This is part of our WISH series of innovative women in housing. This interview features Aileen Evans, CEO of Grand Union Housing, who gives us an insight into her thinking of women in housing, innovation, and the future of housing.
Strange trajectories from musical aspirations to a career in housing
When asked about how Aileen got into housing, she shares a common observation that ‘housing is a career of destination rather than a choice’. This is a well repeated sentiment of housing practitioners who ‘found’ housing as a career and highlights its transition to a profession that people choose today. It is made more stark considering her aspirations to be a musician, aspirations curtailed by a lack of places for women in the brass section of orchestras. Her first role in housing was with Nottingham City Council, where she ‘fell in love with housing’ due in part to the variety offered by the role and the excellent training provided by the council. This exchange brought to mind how the professionalisation of housing may be a mixed blessing. Careers are individual projects and the passion for collective public work can be lost. I don’t think this is the case with Aileen and her passion for collective politics and building services from the context of tenants’ lives are reoccurring themes in our discussion.
Innovation in process, psychographic data and emotional understandings of tenants and place.
The conversation turns to innovation. Aileen describes a need for the sector to move on from a ‘sheep dip’ approach of treating everyone the same. She contrasts this with a commitment to area-based working, an approach seen in need of modernisation by many, with innovation associated with concepts such as patchless working. She describes how this tension is navigated by taking an area-based approach to the properties and varying the service around what tenants want in terms of their relationship with their landlord. She recognises that 80% of Grand Union tenants would like to be left alone. For the tenants who want extra help, services are there for them.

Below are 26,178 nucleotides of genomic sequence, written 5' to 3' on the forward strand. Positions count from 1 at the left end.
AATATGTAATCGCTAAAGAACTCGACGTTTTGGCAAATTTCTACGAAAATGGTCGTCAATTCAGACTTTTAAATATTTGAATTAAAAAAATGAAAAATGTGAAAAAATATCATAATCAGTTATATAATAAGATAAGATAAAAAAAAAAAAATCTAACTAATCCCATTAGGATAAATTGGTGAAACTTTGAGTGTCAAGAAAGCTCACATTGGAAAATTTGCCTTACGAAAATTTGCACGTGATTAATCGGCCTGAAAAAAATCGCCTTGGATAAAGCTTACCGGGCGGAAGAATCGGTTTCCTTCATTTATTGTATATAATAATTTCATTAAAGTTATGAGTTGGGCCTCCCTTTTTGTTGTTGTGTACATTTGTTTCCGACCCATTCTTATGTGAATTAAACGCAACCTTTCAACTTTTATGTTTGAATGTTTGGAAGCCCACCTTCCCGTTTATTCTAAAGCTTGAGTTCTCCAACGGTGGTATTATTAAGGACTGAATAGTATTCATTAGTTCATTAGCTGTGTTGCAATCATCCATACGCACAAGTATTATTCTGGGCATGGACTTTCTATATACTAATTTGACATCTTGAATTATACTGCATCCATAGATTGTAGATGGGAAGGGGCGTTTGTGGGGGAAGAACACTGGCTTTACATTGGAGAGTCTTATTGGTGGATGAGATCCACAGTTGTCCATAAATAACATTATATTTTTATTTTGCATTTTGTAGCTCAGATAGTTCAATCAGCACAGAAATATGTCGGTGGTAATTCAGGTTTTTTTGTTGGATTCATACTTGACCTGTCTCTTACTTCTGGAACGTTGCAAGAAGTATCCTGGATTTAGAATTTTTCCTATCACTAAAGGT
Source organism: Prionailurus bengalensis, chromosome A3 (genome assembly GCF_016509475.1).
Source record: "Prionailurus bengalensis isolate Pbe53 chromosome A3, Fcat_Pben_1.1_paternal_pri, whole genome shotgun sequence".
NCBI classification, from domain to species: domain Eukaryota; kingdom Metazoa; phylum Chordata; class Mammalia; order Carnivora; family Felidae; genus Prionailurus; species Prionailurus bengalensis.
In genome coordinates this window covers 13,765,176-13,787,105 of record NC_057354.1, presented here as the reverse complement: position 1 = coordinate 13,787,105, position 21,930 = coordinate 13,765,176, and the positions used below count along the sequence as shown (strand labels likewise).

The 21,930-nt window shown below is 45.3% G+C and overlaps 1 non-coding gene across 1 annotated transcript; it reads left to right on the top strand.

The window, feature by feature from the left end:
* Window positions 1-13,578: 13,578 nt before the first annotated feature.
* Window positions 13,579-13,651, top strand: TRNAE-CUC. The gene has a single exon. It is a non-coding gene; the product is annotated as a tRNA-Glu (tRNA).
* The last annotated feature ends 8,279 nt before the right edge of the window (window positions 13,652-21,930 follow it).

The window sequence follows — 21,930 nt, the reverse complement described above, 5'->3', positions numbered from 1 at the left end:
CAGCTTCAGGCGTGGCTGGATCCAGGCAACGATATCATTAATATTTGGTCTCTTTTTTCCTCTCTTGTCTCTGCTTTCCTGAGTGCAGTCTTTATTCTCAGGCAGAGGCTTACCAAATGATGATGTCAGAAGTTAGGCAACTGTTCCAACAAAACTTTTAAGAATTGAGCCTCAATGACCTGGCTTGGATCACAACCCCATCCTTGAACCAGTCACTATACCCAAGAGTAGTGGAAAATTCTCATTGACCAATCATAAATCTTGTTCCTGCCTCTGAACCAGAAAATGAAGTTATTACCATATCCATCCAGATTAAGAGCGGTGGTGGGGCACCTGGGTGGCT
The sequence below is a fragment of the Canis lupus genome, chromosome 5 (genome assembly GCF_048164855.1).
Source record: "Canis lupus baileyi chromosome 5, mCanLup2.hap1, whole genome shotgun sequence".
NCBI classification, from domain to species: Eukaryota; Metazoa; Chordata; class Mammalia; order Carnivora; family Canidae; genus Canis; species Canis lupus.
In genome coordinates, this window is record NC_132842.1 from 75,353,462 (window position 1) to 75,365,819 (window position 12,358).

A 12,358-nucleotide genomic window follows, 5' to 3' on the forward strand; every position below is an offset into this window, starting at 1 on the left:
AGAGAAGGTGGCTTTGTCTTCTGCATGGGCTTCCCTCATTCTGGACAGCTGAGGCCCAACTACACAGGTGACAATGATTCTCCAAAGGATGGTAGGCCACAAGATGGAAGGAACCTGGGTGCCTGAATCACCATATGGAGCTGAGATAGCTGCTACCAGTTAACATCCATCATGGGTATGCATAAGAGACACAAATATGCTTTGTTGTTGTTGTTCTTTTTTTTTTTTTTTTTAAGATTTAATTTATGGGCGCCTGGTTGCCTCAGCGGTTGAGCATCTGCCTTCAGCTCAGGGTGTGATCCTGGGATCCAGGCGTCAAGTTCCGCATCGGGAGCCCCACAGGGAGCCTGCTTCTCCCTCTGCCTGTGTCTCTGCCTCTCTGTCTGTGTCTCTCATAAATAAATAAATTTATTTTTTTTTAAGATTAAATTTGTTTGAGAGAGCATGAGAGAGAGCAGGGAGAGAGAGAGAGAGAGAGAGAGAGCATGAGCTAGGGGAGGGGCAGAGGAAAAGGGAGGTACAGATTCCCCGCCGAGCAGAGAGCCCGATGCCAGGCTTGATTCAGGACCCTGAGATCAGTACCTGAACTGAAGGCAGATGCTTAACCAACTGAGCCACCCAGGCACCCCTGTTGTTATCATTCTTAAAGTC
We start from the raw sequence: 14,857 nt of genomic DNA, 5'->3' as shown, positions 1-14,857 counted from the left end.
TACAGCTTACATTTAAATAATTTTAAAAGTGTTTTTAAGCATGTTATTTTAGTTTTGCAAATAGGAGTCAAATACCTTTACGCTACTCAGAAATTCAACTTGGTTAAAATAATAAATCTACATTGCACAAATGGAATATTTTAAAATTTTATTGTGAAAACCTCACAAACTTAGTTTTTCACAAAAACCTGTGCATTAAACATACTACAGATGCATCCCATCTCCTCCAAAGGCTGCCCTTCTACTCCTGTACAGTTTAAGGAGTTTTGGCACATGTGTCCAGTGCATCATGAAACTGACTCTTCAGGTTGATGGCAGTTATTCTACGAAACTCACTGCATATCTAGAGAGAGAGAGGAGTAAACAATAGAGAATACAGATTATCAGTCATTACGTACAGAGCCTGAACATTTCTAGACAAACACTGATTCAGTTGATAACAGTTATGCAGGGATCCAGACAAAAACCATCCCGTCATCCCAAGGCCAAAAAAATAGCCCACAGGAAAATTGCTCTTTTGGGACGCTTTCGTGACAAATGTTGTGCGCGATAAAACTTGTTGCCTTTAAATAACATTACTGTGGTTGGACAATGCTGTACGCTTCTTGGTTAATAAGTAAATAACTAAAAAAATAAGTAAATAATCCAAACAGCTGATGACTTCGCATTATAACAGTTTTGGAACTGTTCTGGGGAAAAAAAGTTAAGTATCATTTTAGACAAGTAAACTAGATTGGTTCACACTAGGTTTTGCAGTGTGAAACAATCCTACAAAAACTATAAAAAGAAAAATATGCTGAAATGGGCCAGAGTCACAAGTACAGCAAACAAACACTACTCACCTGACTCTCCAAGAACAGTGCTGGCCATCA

The complexities of variable demand have resulted in innovation in methods, with the completion of a psychometric survey to understand tenants. This asked nuanced questions about how tenants experience services and put the onus on Grand Union to change based on these findings. The challenges can small, such as changing communication style of letters and webpages. It produced bigger challenges as it found many tenants with health issues spend a lot of time in the home; an understanding that centres how important the home is in tenants’ lives. Aileen is clear that she does not want tenants to have bad experiences of home, or ‘experience bad lives in a good home’. My reflections turn to the challenges of navigating this space, psychographic data is deeply personal by its nature; Aileen emphasises that Grand Union do not keep personal data on tenants but work with the findings. This captures to some extent the challenges posed by innovative knowledge production; how to navigate simplified and deductive data produced by such analyses with the varied and dynamic nature of complex lives lived from a home.
An interest in area-based working and tenant relationship’ with the place of home creates a groundwork for innovation in building services based on an emotional understanding of home. This is a line of innovative thinking that stands in contrast to other approaches that centre hyper-rational and reductive technology driven approaches. It will be interesting seeing this work develop.
Imagining the future of housing – connecting a tenant-centred understanding of home with the politics of housing provision
Aileen turns the conversation to Grand Union’s commitment to build more social rented homes. In England, this is a challenging stance to take, as affordable builds for rent and shared ownership sale are the current political flavour. She describes taking a tenant centred approach to understanding home affordability. This approach reveals stark facts, some homes cost 1000 pounds a year more to heat than others. This analysis raises questions about what is meant by the term ‘customer experience’ as an experience of housing services is very different to the experience of the home as place. A place-based understanding of home speaks more to public policy than business efficiency that turns the conversation to the wider politics of social housing provision. Aileen is optimistic that a political case can be made for social housing. The strain caused by the dominance of private renting, and the cost efficiencies that are produced in the long run for the taxpayer by providing safe, warm, and affordable homes add up to a reasonable demand for more social builds. My thinking is more cynical as it seems a nation of private landlords has a political utility in providing a divisive status quo. Aileen’s optimism for a better future for housing in the UK is essential, as imagining future change is a key step to making it happen.
From retro-sexism to modern day diversity challenges. How housing can innovate with diversity